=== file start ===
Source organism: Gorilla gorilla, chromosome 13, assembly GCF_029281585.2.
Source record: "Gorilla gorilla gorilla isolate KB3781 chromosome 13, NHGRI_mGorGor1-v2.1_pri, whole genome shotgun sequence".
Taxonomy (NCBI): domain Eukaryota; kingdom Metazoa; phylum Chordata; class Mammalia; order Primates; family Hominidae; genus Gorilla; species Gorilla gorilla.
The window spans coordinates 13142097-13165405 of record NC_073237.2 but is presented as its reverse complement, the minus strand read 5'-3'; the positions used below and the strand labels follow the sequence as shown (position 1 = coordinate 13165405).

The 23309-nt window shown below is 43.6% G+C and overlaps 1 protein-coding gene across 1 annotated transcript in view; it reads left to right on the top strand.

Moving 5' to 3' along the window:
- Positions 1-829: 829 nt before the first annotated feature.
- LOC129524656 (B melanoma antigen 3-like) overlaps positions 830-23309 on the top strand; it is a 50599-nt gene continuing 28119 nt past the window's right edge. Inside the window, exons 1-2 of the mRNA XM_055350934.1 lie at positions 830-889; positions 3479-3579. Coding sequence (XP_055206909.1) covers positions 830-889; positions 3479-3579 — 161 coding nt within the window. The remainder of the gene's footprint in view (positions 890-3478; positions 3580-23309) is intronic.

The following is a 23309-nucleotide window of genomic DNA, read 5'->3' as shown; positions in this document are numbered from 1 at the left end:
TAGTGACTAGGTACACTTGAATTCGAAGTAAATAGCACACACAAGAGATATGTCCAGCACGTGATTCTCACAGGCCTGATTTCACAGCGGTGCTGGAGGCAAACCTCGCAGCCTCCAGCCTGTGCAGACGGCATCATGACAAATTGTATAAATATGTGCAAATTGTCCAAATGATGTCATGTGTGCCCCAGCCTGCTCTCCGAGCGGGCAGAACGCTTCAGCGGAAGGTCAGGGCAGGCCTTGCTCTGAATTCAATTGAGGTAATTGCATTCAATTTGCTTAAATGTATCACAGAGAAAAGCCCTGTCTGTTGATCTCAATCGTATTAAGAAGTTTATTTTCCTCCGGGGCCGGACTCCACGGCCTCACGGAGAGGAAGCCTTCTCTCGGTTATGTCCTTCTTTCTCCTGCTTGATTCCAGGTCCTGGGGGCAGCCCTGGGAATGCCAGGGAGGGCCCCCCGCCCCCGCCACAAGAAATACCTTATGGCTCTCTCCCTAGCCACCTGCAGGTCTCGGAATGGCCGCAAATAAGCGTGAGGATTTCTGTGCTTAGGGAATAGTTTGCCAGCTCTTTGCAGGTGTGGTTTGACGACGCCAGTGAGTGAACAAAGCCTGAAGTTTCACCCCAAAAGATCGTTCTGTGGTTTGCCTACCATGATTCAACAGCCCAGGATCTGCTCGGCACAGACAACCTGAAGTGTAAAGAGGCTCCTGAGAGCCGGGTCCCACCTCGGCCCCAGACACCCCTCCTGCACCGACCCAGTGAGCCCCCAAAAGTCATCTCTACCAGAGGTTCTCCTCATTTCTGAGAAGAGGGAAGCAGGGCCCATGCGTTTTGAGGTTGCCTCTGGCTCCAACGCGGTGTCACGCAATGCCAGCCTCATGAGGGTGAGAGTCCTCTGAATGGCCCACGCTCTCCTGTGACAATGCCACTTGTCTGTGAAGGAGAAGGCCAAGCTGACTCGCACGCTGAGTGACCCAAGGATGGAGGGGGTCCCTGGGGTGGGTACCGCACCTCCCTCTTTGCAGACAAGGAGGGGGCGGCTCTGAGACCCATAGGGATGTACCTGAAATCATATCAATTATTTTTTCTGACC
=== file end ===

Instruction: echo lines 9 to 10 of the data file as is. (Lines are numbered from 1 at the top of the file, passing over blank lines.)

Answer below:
The following is a 23309-nucleotide window of genomic DNA, read 5'->3' as shown; positions in this document are numbered from 1 at the left end:
TAGTGACTAGGTACACTTGAATTCGAAGTAAATAGCACACACAAGAGATATGTCCAGCACGTGATTCTCACAGGCCTGATTTCACAGCGGTGCTGGAGGCAAACCTCGCAGCCTCCAGCCTGTGCAGACGGCATCATGACAAATTGTATAAATATGTGCAAATTGTCCAAATGATGTCATGTGTGCCCCAGCCTGCTCTCCGAGCGGGCAGAACGCTTCAGCGGAAGGTCAGGGCAGGCCTTGCTCTGAATTCAATTGAGGTAATTGCATTCAATTTGCTTAAATGTATCACAGAGAAAAGCCCTGTCTGTTGATCTCAATCGTATTAAGAAGTTTATTTTCCTCCGGGGCCGGACTCCACGGCCTCACGGAGAGGAAGCCTTCTCTCGGTTATGTCCTTCTTTCTCCTGCTTGATTCCAGGTCCTGGGGGCAGCCCTGGGAATGCCAGGGAGGGCCCCCCGCCCCCGCCACAAGAAATACCTTATGGCTCTCTCCCTAGCCACCTGCAGGTCTCGGAATGGCCGCAAATAAGCGTGAGGATTTCTGTGCTTAGGGAATAGTTTGCCAGCTCTTTGCAGGTGTGGTTTGACGACGCCAGTGAGTGAACAAAGCCTGAAGTTTCACCCCAAAAGATCGTTCTGTGGTTTGCCTACCATGATTCAACAGCCCAGGATCTGCTCGGCACAGACAACCTGAAGTGTAAAGAGGCTCCTGAGAGCCGGGTCCCACCTCGGCCCCAGACACCCCTCCTGCACCGACCCAGTGAGCCCCCAAAAGTCATCTCTACCAGAGGTTCTCCTCATTTCTGAGAAGAGGGAAGCAGGGCCCATGCGTTTTGAGGTTGCCTCTGGCTCCAACGCGGTGTCACGCAATGCCAGCCTCATGAGGGTGAGAGTCCTCTGAATGGCCCACGCTCTCCTGTGACAATGCCACTTGTCTGTGAAGGAGAAGGCCAAGCTGACTCGCACGCTGAGTGACCCAAGGATGGAGGGGGTCCCTGGGGTGGGTACCGCACCTCCCTCTTTGCAGACAAGGAGGGGGCGGCTCTGAGACCCATAGGGATGTACCTGAAATCATATCAATTATTTTTTCTGACC